In order to infringe on a US patent, does every step of at least one claim need to be implemented or is each step in a claim separately protected?


All patents define claims in their entirety. To infringe on a claim, each and every step of the claim must be implemented. If a claim has steps A, B, C and D and someone implements A, B and D, they do not infringe on the claim. Individual steps by themselves aren't protected unless there is a separate claim covering just that step. To my knowledge this is true in every country, not just the US.

Determining freedom to operate (lack of infringement) can be tricky and I encourage you to work with a patent attorney or agent.


It is fundamental to patents that in order to infringe a claim all elements must be present and configured as specified or, in the case of a method claim, all steps must be executed. Often the component parts of a claim are individually not new it is the claim as a whole that is novel and non-obvious and patented.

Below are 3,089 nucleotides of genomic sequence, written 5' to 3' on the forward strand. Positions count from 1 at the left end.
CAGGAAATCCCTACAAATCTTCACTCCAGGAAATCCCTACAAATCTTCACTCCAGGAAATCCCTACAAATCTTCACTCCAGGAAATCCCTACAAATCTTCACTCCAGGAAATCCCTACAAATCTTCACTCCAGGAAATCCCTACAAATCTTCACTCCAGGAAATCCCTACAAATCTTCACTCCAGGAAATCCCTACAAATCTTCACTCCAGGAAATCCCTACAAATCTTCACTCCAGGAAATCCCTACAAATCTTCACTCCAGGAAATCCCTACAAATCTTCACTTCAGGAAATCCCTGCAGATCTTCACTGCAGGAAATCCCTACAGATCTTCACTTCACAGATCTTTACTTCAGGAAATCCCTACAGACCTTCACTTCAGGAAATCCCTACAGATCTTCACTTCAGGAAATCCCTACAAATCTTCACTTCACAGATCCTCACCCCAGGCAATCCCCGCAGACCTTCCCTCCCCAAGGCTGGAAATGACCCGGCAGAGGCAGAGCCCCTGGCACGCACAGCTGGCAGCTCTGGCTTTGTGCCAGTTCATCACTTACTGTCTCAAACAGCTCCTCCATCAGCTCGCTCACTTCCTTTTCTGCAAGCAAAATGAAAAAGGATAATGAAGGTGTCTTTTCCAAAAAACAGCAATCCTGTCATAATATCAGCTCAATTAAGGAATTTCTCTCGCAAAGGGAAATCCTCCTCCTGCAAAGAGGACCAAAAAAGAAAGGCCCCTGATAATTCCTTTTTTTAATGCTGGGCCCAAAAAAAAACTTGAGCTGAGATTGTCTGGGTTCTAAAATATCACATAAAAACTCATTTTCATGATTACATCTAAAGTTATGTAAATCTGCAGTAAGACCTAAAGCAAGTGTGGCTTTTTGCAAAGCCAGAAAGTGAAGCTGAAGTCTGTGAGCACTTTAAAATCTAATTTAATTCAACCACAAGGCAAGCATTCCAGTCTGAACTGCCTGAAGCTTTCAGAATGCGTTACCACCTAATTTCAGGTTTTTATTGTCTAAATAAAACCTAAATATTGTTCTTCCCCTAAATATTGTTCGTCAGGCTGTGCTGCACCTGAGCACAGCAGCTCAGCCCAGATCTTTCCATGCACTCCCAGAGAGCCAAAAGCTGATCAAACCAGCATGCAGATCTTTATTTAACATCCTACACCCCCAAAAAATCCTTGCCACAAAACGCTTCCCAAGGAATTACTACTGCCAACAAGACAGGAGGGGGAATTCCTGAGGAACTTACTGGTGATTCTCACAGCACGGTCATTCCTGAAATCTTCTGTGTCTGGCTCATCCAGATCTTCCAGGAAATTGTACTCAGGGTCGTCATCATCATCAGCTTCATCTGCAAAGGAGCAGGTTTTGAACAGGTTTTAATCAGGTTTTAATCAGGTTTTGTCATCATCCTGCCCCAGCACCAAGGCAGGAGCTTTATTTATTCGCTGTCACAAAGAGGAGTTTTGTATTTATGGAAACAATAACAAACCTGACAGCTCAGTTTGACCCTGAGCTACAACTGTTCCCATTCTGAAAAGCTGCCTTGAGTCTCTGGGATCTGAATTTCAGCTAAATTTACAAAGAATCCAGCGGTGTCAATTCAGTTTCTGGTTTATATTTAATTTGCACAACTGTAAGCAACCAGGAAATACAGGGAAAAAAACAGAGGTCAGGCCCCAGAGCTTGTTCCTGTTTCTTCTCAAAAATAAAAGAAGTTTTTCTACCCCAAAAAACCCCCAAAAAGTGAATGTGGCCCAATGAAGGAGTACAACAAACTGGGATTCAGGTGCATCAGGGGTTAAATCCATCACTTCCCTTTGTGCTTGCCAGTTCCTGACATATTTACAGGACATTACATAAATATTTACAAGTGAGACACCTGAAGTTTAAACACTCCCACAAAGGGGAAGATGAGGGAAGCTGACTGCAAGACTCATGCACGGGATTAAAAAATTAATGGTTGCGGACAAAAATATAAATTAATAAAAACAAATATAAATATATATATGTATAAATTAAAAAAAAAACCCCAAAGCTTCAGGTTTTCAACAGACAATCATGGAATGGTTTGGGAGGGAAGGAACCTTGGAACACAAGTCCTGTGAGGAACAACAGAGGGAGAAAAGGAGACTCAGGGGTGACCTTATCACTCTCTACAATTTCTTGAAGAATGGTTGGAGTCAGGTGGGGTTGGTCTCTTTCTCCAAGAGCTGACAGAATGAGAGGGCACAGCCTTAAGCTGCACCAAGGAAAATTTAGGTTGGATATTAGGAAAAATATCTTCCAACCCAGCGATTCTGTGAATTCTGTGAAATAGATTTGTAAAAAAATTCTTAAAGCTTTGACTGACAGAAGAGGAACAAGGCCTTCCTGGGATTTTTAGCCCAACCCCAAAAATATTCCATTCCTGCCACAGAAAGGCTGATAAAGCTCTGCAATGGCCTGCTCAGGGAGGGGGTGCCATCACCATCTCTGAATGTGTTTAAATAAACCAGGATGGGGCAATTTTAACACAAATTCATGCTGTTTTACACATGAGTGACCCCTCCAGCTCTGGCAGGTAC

Each numbered claim in a granted patent does stand alone as something that might or might not be infringed by someone's actions. A patent is considered infringed if at least one claim is infringed.

  • Thank you for your answer! If I could, I would have accepted both your and Eric S's answers, but his was a few minutes earlier. Thank you for your time :-)
    – Firona
    May 1 at 9:52
  • no problem I was editing/thinking while he was posting - I have way more rep points on Ask Patents than I need.
    – George White
    May 1 at 17:28

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